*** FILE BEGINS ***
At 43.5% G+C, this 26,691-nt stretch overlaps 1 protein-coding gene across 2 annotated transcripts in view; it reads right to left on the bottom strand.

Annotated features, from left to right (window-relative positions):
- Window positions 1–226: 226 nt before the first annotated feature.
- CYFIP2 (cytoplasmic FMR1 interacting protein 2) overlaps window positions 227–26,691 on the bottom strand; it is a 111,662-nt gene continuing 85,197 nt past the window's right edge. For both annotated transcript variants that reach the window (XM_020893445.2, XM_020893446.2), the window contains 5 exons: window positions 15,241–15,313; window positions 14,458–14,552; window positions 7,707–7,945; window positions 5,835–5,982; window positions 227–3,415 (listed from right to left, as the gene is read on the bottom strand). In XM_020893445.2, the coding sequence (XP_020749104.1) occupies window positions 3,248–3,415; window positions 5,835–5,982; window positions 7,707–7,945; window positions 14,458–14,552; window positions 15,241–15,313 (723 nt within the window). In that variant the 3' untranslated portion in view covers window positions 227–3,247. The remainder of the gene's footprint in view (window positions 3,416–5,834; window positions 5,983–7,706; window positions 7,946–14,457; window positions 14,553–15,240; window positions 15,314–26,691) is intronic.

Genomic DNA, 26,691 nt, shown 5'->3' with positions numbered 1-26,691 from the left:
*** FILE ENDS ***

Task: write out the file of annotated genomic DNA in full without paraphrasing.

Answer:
At 43.5% G+C, this 26,691-nt stretch overlaps 1 protein-coding gene across 2 annotated transcripts in view; it reads right to left on the bottom strand.

Annotated features, from left to right (window-relative positions):
- Window positions 1–226: 226 nt before the first annotated feature.
- CYFIP2 (cytoplasmic FMR1 interacting protein 2) overlaps window positions 227–26,691 on the bottom strand; it is a 111,662-nt gene continuing 85,197 nt past the window's right edge. For both annotated transcript variants that reach the window (XM_020893445.2, XM_020893446.2), the window contains 5 exons: window positions 15,241–15,313; window positions 14,458–14,552; window positions 7,707–7,945; window positions 5,835–5,982; window positions 227–3,415 (listed from right to left, as the gene is read on the bottom strand). In XM_020893445.2, the coding sequence (XP_020749104.1) occupies window positions 3,248–3,415; window positions 5,835–5,982; window positions 7,707–7,945; window positions 14,458–14,552; window positions 15,241–15,313 (723 nt within the window). In that variant the 3' untranslated portion in view covers window positions 227–3,247. The remainder of the gene's footprint in view (window positions 3,416–5,834; window positions 5,983–7,706; window positions 7,946–14,457; window positions 14,553–15,240; window positions 15,314–26,691) is intronic.

Genomic DNA, 26,691 nt, shown 5'->3' with positions numbered 1-26,691 from the left: